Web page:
Scannability - How People Read on the Web


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Scannability - Reading on the Web

Increasing the scannability of your website can determine just how many people will read what you have to say.

Did you know that 79 percent of website users do not read pages on the web word by word. They scan them. This has to do with how the web presents information. People cannot leisurely read a little here and a little there. Once a person leaves a page, it is very unlikely they will return to the exact spot from where they left off. This means that people are required to cover more information in a shorter amount of time.

Because of the limited amount of time you have to grab users attention we use an inverted pyramid model when presenting information on the web. You can quickly inform the user of whether or not your page provides the information they are looking for by using an inverted pyramid format. An inverted pyramid gives the main ideas at the beginning of the page and the less important items at the end. In many cases an abstract or small informative paragraph is given at the first of the document outlining the information that will be presented in the document.

You can further facilitate scanning by adding bold and strong elements to your design. Many of the standards groups argue that you shouldn't use a BOLD tag anymore. However, I have found that search engines are still more fond of BOLD tags compared to STRONG tags. By using BOLD tags you can quickly draw attention to key pieces of information. In print media you might rarely use bold. However, online, it is the key to getting the attention of an article scanner. Many suggest bolding 3 times more than you do in normal printed material.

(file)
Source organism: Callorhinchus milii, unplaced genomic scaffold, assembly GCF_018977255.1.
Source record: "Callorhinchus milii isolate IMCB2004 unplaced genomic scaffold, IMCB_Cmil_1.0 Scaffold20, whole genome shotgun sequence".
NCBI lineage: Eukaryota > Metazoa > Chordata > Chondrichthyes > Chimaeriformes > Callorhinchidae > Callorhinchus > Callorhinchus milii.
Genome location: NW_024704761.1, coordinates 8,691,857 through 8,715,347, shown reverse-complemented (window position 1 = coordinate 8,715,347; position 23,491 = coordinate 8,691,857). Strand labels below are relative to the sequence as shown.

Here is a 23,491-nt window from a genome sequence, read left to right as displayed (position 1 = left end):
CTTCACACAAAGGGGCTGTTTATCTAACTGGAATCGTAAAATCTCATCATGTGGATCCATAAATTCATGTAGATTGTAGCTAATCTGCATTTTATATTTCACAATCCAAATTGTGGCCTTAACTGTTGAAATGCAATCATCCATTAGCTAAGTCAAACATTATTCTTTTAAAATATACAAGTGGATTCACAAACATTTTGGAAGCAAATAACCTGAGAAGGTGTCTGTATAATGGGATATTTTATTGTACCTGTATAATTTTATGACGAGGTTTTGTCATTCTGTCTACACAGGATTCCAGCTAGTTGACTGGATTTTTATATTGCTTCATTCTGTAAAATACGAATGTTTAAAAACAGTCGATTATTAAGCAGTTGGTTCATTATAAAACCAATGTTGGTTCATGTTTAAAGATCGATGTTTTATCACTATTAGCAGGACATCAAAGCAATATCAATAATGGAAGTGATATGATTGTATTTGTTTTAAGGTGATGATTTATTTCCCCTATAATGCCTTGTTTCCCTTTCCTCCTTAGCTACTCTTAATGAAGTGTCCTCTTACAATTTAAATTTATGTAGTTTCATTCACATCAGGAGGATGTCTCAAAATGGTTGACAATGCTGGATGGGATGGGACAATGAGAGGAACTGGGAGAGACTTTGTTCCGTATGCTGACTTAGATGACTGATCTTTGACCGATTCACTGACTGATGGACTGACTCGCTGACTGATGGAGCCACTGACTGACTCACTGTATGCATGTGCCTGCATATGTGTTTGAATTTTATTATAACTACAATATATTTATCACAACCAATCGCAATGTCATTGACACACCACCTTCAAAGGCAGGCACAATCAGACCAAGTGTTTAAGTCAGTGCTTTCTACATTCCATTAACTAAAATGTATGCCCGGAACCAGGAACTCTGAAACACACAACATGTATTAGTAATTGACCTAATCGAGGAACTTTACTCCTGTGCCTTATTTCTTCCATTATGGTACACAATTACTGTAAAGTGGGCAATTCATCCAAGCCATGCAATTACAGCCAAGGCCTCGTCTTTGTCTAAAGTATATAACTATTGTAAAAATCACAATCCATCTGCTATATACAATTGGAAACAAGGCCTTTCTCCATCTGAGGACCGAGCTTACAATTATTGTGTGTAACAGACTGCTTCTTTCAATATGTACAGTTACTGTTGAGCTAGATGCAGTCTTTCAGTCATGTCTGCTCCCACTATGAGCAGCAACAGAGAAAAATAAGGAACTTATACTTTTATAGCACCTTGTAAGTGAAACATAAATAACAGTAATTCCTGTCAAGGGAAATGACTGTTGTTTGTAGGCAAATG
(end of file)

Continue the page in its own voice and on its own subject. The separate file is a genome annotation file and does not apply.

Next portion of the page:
You can also use unordered or ordered lists (UL and OL tags) to enumerate important ideas and concepts. These bulleted lists slow down a person's eyes increase the scannability of a document by listing quickly the main points.

Furthermore, search engines love these scannability tactics as well (thus further increasing your chances of getting your information "read"). Bolding helps a spider understand what keywords to associate with that page. Spiders also consider information in bulleted lists to be key and main ideas of a page.

In review,